FORMOSA AND CHINA

The situation was quite difficult: the most beautiful silk came from China, but the Emperor of China had banned foreign trading posts on his territories. The VOC came up with a trick; it established the trading post called Fort Zeelandia on the Island of Formosa, modern-day Taiwan, in 1624. The island lay south of China which made it an ideal

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186. A contract with Zheng Zhilong

Chinese admiral Zheng Zhilong managed to get hold of the trading monopoly with the Dutch. Only he can trade on behalf of the Chinese Emperor with the VOC. He agreed with VOC governor in Formosa Hans Putmans to supply silk in exchange for pepper in this contract. Silk for Formosa 1630 Archief VOC, inv. no. 1103

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187. Impregnable castle?

Fort Zeelandia was considered to be impregnable: it was well positioned and sheltered at the entrance to the bay. The VOC nevertheless lost the fortress after a siege of many months by an overwhelming military force under the command of the Chinese Coxinga. The fall of Zeelandia in 1662 spelled out the definitive end of VOC rule over Formosa. View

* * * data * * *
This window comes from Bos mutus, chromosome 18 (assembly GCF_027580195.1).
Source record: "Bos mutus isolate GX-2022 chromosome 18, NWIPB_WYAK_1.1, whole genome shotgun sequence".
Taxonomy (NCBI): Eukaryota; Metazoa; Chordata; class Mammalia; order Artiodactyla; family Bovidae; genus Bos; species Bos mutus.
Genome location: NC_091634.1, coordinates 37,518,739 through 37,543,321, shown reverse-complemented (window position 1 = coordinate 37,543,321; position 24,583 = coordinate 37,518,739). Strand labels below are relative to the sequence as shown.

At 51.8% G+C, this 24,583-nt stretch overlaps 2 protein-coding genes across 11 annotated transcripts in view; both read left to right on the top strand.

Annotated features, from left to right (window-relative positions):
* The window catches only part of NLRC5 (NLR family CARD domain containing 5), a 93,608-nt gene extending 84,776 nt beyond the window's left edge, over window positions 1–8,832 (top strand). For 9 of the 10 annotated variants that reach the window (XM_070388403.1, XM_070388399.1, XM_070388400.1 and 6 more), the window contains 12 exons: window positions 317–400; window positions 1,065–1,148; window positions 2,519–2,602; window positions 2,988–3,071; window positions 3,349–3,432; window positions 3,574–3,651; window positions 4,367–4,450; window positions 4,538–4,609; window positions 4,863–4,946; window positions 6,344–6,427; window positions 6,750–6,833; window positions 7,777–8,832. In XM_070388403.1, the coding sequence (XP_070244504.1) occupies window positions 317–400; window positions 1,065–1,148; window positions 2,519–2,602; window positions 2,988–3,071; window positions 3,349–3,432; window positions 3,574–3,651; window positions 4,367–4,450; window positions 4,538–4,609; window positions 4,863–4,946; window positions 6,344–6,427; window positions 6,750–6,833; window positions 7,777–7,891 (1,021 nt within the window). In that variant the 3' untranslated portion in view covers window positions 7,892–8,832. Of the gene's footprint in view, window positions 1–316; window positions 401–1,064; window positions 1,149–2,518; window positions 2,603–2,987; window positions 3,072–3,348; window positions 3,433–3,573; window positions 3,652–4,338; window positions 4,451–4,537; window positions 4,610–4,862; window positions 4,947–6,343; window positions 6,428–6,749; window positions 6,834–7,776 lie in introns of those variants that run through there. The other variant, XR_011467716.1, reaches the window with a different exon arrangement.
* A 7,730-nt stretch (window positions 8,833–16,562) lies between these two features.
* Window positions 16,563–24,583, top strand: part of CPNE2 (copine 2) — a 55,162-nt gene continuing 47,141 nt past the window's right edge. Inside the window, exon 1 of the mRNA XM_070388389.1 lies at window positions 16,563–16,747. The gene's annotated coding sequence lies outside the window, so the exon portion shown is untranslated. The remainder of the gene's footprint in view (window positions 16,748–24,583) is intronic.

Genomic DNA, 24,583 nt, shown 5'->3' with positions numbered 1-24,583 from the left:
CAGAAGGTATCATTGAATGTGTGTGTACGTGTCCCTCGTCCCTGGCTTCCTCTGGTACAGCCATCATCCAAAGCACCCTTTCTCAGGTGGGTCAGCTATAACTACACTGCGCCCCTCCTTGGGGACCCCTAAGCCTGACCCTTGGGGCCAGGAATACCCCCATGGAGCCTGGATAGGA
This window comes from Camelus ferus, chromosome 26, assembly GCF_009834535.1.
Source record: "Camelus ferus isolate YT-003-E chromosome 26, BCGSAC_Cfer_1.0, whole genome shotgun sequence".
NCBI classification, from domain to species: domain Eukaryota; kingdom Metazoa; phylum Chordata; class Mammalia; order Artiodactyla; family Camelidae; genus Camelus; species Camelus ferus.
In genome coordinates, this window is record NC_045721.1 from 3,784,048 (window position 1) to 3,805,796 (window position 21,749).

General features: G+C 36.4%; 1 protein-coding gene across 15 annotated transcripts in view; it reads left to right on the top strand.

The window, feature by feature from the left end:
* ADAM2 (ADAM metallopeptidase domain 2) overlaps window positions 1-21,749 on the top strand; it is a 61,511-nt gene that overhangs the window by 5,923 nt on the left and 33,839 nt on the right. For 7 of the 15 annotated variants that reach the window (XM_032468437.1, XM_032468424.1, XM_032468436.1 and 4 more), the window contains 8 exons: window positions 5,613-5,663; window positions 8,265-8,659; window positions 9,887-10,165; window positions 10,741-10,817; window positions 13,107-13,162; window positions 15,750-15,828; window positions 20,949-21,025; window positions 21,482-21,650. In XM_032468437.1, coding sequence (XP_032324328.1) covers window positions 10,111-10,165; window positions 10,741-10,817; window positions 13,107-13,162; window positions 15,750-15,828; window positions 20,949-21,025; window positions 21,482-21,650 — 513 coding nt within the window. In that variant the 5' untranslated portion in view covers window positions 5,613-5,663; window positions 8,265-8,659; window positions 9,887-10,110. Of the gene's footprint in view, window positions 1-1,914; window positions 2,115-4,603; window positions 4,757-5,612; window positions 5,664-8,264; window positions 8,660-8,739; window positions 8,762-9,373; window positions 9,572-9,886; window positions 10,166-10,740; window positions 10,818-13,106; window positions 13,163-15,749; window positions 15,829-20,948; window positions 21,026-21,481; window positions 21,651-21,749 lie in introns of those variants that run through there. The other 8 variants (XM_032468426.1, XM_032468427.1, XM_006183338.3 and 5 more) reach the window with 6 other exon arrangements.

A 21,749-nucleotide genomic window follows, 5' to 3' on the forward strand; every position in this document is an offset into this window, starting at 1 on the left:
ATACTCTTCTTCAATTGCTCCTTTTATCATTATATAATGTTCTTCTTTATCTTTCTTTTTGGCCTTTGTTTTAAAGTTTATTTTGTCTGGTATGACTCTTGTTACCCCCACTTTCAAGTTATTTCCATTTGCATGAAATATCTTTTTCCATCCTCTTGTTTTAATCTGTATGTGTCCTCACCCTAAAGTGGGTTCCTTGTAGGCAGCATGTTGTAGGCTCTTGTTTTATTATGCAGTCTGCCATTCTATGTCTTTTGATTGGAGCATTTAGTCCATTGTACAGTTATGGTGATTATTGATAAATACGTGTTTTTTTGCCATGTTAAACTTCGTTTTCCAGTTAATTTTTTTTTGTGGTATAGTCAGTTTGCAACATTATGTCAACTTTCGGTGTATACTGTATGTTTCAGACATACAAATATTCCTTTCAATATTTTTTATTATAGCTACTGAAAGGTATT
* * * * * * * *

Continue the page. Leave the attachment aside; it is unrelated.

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188. Fort Zeelandia

Trade with China took place in the Dutch Fort Zeelandia on the island of Formosa. The silk trading ran via Chinese merchants, who also supplied the Dutch with porcelain, gold, ginger, opium, sappanwood and alum earth. In turn the Chinese were mostly interested in pepper, spices, sandalwood, cotton fabrics, tin and ivory. They also bought deer skins on Formosa for

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189. Last effort

After the fall of Fort Zeelandia, the VOC did not abandon its ambitions for Formosa. In the north the old fort near Kelang was retaken and the VOC even won a battle there. However, the VOC did not succeed in reconquering the island. Small map of Tamsuy and surrounding villages as well as the small island of Kelang Anonymous, 1654

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190. Memoirs of a VOC governor